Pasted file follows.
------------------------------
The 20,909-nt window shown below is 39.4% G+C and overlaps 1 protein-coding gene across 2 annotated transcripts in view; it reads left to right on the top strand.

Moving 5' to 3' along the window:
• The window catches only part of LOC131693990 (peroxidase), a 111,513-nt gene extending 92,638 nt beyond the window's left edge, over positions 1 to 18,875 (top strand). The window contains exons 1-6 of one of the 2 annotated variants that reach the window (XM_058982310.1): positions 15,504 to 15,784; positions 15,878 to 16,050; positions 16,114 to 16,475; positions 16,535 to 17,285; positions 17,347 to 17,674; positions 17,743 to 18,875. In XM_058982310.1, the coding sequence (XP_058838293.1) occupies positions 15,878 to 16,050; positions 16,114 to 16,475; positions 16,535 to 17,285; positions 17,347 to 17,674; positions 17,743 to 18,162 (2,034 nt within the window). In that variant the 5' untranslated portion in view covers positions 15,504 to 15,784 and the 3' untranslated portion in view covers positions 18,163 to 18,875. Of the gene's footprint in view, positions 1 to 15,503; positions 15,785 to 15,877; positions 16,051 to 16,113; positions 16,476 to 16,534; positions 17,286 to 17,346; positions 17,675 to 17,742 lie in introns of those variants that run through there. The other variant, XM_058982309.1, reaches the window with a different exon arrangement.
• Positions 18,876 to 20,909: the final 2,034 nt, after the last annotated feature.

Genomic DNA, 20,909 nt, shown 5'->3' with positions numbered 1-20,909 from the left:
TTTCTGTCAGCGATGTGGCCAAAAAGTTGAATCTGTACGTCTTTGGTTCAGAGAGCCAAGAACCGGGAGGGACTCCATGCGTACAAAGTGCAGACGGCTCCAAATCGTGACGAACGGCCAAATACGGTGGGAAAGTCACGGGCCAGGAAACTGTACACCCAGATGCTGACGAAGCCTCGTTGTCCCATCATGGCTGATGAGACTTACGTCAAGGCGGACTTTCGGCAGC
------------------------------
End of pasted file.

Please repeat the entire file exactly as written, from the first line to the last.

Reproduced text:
The 20,909-nt window shown below is 39.4% G+C and overlaps 1 protein-coding gene across 2 annotated transcripts in view; it reads left to right on the top strand.

Moving 5' to 3' along the window:
• The window catches only part of LOC131693990 (peroxidase), a 111,513-nt gene extending 92,638 nt beyond the window's left edge, over positions 1 to 18,875 (top strand). The window contains exons 1-6 of one of the 2 annotated variants that reach the window (XM_058982310.1): positions 15,504 to 15,784; positions 15,878 to 16,050; positions 16,114 to 16,475; positions 16,535 to 17,285; positions 17,347 to 17,674; positions 17,743 to 18,875. In XM_058982310.1, the coding sequence (XP_058838293.1) occupies positions 15,878 to 16,050; positions 16,114 to 16,475; positions 16,535 to 17,285; positions 17,347 to 17,674; positions 17,743 to 18,162 (2,034 nt within the window). In that variant the 5' untranslated portion in view covers positions 15,504 to 15,784 and the 3' untranslated portion in view covers positions 18,163 to 18,875. Of the gene's footprint in view, positions 1 to 15,503; positions 15,785 to 15,877; positions 16,051 to 16,113; positions 16,476 to 16,534; positions 17,286 to 17,346; positions 17,675 to 17,742 lie in introns of those variants that run through there. The other variant, XM_058982309.1, reaches the window with a different exon arrangement.
• Positions 18,876 to 20,909: the final 2,034 nt, after the last annotated feature.

Genomic DNA, 20,909 nt, shown 5'->3' with positions numbered 1-20,909 from the left:
TTTCTGTCAGCGATGTGGCCAAAAAGTTGAATCTGTACGTCTTTGGTTCAGAGAGCCAAGAACCGGGAGGGACTCCATGCGTACAAAGTGCAGACGGCTCCAAATCGTGACGAACGGCCAAATACGGTGGGAAAGTCACGGGCCAGGAAACTGTACACCCAGATGCTGACGAAGCCTCGTTGTCCCATCATGGCTGATGAGACTTACGTCAAGGCGGACTTTCGGCAGC